Later, he describes how Obama pushed his own luck too far, running for Congress in 2000 against incumbent Bobby Rush, a local icon and former Black Panther, and getting stomped. The lessons Obama drew from that: he couldn't run his style of politics in a district, like Rush's, that was overwhelmingly black and overwhelmingly poor. His appeal was strongest amongst young white professionals--and accordingly, he redrew his Illinois State Senate district to better position himself for future success, including more deep-pocketed liberal donors. Money was crucial to his hopes: in 2002, as he began considering a U.S. Senate race two years off, Lizza quotes Obama's best friend recalling a statement of Obama's notable both for its crassness and acumen:
“Then he just laid out an economic analysis. It becomes about money, because he knew that if people knew his story they would view him as a better candidate than anybody else he thought might be in the field. And so he said, ‘Therefore, if you raise five million dollars, I have a fifty-per-cent chance of winning. If you raise seven million dollars, I have a seventy-per-cent chance of winning. If you raise ten million dollars, I guarantee victory.”
The more I think about this, the less it all bothers me. For one thing, the criticisms of the Clintons during the primaries--that this guy was too airy and idealistic to win against the fierce Republican machine--looks pretty silly in light of all this history. (I never bought that one; Obama's hobbies are pickup hoops and poker, and you don't go in for things like that unless you're pretty freakin' competitive.) Maybe more to the point, anyone who has studied the careers of Lincoln and Franklin Roosevelt knows that those two men, whom I consider the greatest American presidents, did some things of which they shouldn't have been proud. Lincoln's shading on the slavery question from the late 1850s through the middle of the civil war surely infuriated the idealists of his day; the superb Doris Kearns Goodwin book Team of Rivals, which Obama has enthusiastically cited over the last few months, celebrates Lincoln's sharply honed political instincts, not his idealism. Roosevelt climbed to the 1932 presidential nomination over the political corpse of his erstwhile closest ally, former New York Governor Al Smith, and won in a landslide despite a campaign notable for its lack of specific policy proposals.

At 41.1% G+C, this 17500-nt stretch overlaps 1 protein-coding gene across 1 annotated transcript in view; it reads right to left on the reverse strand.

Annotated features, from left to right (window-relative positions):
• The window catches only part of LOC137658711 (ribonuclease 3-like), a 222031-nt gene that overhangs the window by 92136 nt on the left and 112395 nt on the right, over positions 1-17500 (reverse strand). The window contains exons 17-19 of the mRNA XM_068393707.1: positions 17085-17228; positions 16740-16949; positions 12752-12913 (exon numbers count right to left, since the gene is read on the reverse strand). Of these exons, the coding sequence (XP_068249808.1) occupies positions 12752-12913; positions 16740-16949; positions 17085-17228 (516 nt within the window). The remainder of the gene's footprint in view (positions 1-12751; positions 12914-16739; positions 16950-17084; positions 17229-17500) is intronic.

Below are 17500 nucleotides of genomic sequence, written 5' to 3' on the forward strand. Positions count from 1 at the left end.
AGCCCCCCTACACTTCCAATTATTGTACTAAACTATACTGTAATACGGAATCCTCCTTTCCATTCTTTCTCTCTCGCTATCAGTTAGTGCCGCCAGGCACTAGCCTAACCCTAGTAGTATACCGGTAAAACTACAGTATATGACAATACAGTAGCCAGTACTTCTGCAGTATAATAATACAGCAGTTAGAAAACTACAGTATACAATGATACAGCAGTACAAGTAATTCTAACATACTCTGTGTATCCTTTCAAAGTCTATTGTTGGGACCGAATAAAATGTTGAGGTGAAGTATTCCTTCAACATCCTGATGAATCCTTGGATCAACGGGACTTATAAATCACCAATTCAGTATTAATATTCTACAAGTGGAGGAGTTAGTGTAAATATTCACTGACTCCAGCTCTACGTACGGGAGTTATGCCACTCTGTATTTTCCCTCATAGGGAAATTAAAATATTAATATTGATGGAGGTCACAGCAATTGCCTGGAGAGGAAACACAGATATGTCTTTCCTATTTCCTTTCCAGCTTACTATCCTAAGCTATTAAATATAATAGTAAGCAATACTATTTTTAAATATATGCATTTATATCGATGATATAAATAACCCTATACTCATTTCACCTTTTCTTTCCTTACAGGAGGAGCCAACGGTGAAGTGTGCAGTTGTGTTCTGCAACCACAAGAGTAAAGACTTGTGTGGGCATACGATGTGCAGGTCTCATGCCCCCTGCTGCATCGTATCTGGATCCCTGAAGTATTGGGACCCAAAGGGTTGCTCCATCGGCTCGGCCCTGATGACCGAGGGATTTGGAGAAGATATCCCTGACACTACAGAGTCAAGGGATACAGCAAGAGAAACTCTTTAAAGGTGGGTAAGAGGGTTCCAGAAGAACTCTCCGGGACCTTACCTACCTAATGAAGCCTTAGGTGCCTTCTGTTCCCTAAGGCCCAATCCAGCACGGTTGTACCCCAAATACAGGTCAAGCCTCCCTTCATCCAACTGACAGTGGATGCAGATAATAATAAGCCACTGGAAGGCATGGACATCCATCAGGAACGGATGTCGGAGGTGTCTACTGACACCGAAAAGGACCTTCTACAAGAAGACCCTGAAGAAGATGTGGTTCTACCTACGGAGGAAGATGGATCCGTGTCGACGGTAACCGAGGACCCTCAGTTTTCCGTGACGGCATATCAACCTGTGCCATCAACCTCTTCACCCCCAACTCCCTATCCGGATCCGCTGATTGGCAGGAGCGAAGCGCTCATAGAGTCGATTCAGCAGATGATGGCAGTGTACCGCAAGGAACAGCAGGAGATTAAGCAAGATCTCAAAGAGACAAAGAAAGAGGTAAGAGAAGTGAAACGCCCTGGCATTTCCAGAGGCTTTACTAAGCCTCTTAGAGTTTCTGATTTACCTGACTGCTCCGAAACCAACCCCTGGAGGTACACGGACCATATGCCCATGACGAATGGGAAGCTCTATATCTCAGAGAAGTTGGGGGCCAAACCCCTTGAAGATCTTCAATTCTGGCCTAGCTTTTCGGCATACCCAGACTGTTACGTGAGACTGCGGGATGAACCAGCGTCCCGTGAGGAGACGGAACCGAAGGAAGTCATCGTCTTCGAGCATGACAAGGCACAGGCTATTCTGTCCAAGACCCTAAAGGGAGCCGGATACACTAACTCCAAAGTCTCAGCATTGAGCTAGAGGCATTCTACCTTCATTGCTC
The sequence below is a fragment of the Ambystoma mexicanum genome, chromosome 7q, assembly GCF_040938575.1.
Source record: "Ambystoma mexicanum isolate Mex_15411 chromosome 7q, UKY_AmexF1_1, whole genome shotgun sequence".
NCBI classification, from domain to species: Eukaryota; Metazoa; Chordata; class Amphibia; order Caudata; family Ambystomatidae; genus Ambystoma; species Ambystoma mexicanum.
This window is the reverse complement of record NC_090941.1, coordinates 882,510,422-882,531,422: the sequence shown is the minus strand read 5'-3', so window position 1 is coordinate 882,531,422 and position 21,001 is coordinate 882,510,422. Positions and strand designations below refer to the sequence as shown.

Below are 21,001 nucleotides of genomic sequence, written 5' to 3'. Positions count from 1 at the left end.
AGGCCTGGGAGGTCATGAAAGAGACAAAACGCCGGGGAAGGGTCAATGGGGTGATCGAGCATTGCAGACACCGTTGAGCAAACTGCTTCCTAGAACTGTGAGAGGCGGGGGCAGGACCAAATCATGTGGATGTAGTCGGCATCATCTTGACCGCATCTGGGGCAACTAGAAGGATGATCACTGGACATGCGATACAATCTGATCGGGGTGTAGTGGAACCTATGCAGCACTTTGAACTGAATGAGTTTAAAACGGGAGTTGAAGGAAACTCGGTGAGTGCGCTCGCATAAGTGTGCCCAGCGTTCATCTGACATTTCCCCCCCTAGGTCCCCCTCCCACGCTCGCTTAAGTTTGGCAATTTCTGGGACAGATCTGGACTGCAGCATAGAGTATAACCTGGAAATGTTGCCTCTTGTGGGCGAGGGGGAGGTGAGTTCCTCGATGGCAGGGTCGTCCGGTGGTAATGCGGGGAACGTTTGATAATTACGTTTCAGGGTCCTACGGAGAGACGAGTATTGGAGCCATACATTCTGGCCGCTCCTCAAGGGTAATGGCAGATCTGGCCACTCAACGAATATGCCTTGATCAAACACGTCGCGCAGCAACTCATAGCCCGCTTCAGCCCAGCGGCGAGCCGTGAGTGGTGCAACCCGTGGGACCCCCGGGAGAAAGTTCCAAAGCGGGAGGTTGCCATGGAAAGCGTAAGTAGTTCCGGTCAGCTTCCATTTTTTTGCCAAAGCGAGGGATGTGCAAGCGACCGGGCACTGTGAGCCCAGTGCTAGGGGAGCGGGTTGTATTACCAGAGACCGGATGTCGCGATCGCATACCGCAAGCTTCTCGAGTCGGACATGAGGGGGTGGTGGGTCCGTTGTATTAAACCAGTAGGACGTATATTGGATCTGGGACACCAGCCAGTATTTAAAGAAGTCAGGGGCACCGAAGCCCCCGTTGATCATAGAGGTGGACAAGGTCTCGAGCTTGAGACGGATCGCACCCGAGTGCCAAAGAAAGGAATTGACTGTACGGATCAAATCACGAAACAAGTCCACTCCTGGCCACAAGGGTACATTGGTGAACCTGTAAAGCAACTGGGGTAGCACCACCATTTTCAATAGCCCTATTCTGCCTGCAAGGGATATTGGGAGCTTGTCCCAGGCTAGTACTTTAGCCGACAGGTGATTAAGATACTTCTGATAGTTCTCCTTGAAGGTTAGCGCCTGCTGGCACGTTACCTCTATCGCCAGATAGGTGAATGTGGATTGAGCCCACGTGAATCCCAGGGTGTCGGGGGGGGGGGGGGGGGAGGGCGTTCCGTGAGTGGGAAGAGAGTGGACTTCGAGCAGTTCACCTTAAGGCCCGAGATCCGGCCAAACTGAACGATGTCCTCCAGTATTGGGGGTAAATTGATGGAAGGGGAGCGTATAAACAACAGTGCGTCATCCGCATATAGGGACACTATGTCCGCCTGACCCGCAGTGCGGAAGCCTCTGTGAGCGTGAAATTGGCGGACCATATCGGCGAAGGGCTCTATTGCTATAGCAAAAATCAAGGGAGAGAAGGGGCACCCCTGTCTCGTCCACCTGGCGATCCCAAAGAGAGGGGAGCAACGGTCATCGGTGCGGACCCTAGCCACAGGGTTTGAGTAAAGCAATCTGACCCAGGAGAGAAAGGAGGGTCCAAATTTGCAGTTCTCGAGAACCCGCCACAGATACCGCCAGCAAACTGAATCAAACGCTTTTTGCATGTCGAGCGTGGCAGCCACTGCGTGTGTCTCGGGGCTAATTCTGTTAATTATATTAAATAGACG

About ten years ago, I worked briefly for the consulting firm Arthur Andersen in its political affairs shop while in grad school. One day the head of the division, a former chief counsel for the Senate Judiciary Committee, took me out to lunch at some swanky DC place. He told me stories about Joe Biden and some of the other big names he'd worked with, and imparted this bit of wisdom that has stayed with me: "They're all assholes. Anybody who runs for president has an enormous ego and almost no sense of his own limitations. And they have to be. It's not an undertaking that allows people who aren't assholes to succeed." With that in mind, Obama's less noble actions and attributes might be viewed as a feature, not a bug.